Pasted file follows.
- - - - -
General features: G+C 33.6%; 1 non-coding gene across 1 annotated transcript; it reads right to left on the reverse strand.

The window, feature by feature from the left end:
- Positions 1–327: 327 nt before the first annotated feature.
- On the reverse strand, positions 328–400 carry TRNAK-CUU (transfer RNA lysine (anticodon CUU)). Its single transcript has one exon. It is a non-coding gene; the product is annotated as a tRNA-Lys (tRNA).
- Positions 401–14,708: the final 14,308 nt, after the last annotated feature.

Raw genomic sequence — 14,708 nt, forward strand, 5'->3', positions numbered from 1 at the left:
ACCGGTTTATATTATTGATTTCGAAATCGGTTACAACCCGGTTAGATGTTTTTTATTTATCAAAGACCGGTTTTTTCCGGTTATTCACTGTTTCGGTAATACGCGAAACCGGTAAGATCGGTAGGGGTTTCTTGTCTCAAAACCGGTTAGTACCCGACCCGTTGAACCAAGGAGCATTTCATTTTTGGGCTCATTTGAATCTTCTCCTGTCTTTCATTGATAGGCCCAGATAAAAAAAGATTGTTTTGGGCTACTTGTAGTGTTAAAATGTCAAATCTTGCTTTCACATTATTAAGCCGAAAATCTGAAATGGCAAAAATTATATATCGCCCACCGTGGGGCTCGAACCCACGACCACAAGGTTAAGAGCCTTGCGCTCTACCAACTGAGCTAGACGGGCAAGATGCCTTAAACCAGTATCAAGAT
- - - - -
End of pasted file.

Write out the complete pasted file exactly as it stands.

General features: G+C 33.6%; 1 non-coding gene across 1 annotated transcript; it reads right to left on the reverse strand.

The window, feature by feature from the left end:
- Positions 1–327: 327 nt before the first annotated feature.
- On the reverse strand, positions 328–400 carry TRNAK-CUU (transfer RNA lysine (anticodon CUU)). Its single transcript has one exon. It is a non-coding gene; the product is annotated as a tRNA-Lys (tRNA).
- Positions 401–14,708: the final 14,308 nt, after the last annotated feature.

Raw genomic sequence — 14,708 nt, forward strand, 5'->3', positions numbered from 1 at the left:
ACCGGTTTATATTATTGATTTCGAAATCGGTTACAACCCGGTTAGATGTTTTTTATTTATCAAAGACCGGTTTTTTCCGGTTATTCACTGTTTCGGTAATACGCGAAACCGGTAAGATCGGTAGGGGTTTCTTGTCTCAAAACCGGTTAGTACCCGACCCGTTGAACCAAGGAGCATTTCATTTTTGGGCTCATTTGAATCTTCTCCTGTCTTTCATTGATAGGCCCAGATAAAAAAAGATTGTTTTGGGCTACTTGTAGTGTTAAAATGTCAAATCTTGCTTTCACATTATTAAGCCGAAAATCTGAAATGGCAAAAATTATATATCGCCCACCGTGGGGCTCGAACCCACGACCACAAGGTTAAGAGCCTTGCGCTCTACCAACTGAGCTAGACGGGCAAGATGCCTTAAACCAGTATCAAGAT